Day 26: Dear writers

*Day 26 in the Dear Gratitude project is by yours truly again–only four more days of this project left!*

Dear writers,

You have shaped who I am, and you’ve shaped what I do.

When I began to read

When I began to read

Thank you, Beverly Cleary, Laura Ingalls Wilder, Ann M. Martin, E.B. White, Francine Pascal, and the rest of you who wrote the children’s literature I still love. I carried your creations with me everywhere. I crawled under my bed, books in hand, with a flashlight night after night. I fell asleep there, midway through a fascinating story that transported me to Wilbur’s pen or to Sweet Valley High or to the woods of Minnesota.

Because of you, I started writing my own stories, complete with intricate concrete descriptions of characters and settings. I stole phrases from you and learned to incorporate figures of speech and theme and symbols into my stories. My mom thought I was a genius; I’m sure my stories weren’t much better than any other fifth grader’s. But her encouragement led me to write more, and as my former creative writing professor, Andrea Hollander, wrote on my poems countless times: “Keep writing!”

So I did.

I kept reading, too, because I discovered more of you as I grew older, and reading your words helped me write my own. I developed my own taste for literature, and I pooh-poohed the notion that I ought to read classics for the sake of reading classics. I probably annoyed my college professors at the small, private, liberal arts school I attended, who touted the likes of Faulkner and Shakespeare incessantly. I had no real use for those guys. I knew what I liked, and I did my best to avoid wasting time reading things I didn’t like. I tried reading awful books like Wuthering Heights on multiple occasions–my mom always taught me to try something more than once before deciding to cross it off my list. Those same professors introduced me to some of you who are now my favorites–Cormac McCarthy, Sherwood Anderson, Chaucer, Nye, Kinnell, Wordsworth, and Steinbeck.

I stopped spending time with  all of you after graduation. I was sick of you, honestly. I needed a break.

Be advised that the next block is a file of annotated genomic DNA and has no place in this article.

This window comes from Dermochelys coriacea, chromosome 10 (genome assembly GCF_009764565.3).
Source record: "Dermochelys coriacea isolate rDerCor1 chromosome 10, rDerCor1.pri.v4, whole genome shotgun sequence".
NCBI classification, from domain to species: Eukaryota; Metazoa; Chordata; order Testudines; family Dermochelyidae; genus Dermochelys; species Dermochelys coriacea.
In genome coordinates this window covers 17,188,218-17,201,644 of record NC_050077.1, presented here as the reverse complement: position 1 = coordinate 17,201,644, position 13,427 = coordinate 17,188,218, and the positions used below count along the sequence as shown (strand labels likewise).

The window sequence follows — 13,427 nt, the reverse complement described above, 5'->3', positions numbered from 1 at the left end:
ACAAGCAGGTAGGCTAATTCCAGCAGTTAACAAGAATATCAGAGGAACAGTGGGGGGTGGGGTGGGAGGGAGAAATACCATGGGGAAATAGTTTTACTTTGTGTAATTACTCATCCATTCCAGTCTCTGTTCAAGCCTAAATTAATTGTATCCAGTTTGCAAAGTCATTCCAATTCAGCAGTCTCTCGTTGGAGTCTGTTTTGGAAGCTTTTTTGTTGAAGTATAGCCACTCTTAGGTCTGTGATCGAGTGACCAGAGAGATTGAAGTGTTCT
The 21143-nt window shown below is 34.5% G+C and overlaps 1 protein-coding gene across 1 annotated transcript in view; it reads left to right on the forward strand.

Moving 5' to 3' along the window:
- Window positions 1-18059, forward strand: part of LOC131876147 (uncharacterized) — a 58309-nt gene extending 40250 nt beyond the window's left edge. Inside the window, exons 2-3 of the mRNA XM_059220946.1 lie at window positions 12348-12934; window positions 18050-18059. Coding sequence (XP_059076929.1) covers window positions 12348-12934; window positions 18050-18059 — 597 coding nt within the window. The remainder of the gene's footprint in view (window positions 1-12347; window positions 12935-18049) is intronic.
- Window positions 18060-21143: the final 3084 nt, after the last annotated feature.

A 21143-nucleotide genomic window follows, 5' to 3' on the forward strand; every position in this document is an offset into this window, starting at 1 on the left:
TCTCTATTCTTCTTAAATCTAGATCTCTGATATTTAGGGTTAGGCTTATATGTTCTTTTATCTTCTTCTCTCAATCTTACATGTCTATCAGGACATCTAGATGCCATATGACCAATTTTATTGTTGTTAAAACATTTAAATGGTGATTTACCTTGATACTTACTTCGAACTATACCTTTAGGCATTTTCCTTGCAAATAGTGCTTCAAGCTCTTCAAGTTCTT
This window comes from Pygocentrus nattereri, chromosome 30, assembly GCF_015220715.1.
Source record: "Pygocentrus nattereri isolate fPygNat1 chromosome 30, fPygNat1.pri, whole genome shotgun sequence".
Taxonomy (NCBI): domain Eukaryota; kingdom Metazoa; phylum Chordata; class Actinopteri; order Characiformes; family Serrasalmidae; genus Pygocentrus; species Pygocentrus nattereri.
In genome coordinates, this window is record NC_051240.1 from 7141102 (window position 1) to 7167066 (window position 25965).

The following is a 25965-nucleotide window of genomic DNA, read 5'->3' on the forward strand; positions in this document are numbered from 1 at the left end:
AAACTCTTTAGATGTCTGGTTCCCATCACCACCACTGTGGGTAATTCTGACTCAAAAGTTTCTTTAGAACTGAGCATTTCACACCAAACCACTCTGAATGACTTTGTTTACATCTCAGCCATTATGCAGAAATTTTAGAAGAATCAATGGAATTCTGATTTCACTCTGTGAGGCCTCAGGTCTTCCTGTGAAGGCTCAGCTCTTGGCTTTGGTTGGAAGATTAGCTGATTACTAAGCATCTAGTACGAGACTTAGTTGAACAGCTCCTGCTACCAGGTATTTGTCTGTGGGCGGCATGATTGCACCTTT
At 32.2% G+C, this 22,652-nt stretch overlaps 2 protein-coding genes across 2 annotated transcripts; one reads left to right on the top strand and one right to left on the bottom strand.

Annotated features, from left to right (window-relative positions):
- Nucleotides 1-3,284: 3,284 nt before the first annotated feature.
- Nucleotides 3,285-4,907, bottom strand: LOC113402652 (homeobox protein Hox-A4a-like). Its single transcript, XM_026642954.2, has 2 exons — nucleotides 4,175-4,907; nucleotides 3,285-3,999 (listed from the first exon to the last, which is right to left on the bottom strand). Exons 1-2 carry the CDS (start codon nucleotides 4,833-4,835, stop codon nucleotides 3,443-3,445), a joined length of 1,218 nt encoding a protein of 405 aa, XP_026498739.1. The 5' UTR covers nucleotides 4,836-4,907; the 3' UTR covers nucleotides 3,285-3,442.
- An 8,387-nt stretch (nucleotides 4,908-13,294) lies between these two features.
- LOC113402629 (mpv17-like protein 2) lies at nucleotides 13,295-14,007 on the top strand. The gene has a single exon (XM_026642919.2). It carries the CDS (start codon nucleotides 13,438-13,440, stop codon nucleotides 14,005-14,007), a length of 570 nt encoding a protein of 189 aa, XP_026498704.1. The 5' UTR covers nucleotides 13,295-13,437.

I took one for several years. Then you, Tolkien, reminded me how wonderful it felt to curl up in a warm blanket on a cold night, mug of steaming cocoa in hand, and turn the musty pages of an old book to the tune of my cat’s contented purr. I was hooked again. I started reading all the books I’d bought in college but had only half-read due to time constraints. To my surprise, I liked some of them. I formed relationships with more of you–Welty and Joyce, to name a few. I dug into non-fiction, too, and my perceptions of the world were altered by you: John Eldredge, Wendell Berry, and Dan Allender.

Thanks to all of you–writers who moved me–I decided to go back to school to pursue my Master’s in English Language and Literature. And now I’m teaching students how to write, how to use words as tools, how to shape the world with language.

Thank you, writers. Thank you for teaching me, inspiring me, transporting me, entertaining me, and changing me.

I hope my words do the same for someone else someday.

28 days of love

Photo by Phoopla Photography in Dallas, Texas

Photo by Phoopla Photography in Dallas, Texas

Starting February 1st, I’m stoked to announce that almost 27 of my favorite people will be serving as guest writers for the blog. They were asked to submit posts related to love and gratitude and to run in any direction with that topic. I can’t wait to read the variety of posts as they come pouring in, and I’m really grateful to all the writers who’ve agreed to take a stab at it and join me in this endeavor.

Those of you who regularly read this blog know that I believe very strongly in focusing our minds, hearts, and eyes on what we have to be grateful for–to focus on the solutions, not the problems, and to choose gratitude over grumbling.

Love is a touchy subject for many people. Some people never feel that they’ve been loved at all, or they beat themselves up for mistakes they’ve made that have cost them relationships with people they loved. Or they have been victims of abuse by people who “loved” them.

I’m hoping that, by reading 28 different perspectives on love by people from varying walks of life, you’ll find something to relate to, some hope to hold onto, or inspiration to love others well. And ultimately, I hope that this month, you’ll come to believe that True Love has been there waiting for us all the time–we just have to open our hearts and our eyes.

So happy loving, folks!